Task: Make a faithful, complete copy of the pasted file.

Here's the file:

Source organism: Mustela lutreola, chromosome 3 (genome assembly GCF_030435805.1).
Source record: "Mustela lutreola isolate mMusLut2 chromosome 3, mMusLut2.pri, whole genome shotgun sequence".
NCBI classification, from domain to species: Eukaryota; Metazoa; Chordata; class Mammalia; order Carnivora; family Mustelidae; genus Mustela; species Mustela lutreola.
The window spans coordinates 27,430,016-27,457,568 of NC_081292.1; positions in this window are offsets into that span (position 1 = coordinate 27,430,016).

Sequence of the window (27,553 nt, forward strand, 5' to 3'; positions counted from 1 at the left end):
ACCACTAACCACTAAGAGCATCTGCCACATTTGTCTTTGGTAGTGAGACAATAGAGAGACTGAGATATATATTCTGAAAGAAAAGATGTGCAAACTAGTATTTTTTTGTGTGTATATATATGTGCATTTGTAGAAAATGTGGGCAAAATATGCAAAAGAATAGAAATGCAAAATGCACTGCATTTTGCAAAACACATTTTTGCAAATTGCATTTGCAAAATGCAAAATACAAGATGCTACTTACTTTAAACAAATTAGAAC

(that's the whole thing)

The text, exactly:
Source organism: Mustela lutreola, chromosome 3 (genome assembly GCF_030435805.1).
Source record: "Mustela lutreola isolate mMusLut2 chromosome 3, mMusLut2.pri, whole genome shotgun sequence".
NCBI classification, from domain to species: Eukaryota; Metazoa; Chordata; class Mammalia; order Carnivora; family Mustelidae; genus Mustela; species Mustela lutreola.
The window spans coordinates 27,430,016-27,457,568 of NC_081292.1; positions in this window are offsets into that span (position 1 = coordinate 27,430,016).

Sequence of the window (27,553 nt, forward strand, 5' to 3'; positions counted from 1 at the left end):
ACCACTAACCACTAAGAGCATCTGCCACATTTGTCTTTGGTAGTGAGACAATAGAGAGACTGAGATATATATTCTGAAAGAAAAGATGTGCAAACTAGTATTTTTTTGTGTGTATATATATGTGCATTTGTAGAAAATGTGGGCAAAATATGCAAAAGAATAGAAATGCAAAATGCACTGCATTTTGCAAAACACATTTTTGCAAATTGCATTTGCAAAATGCAAAATACAAGATGCTACTTACTTTAAACAAATTAGAAC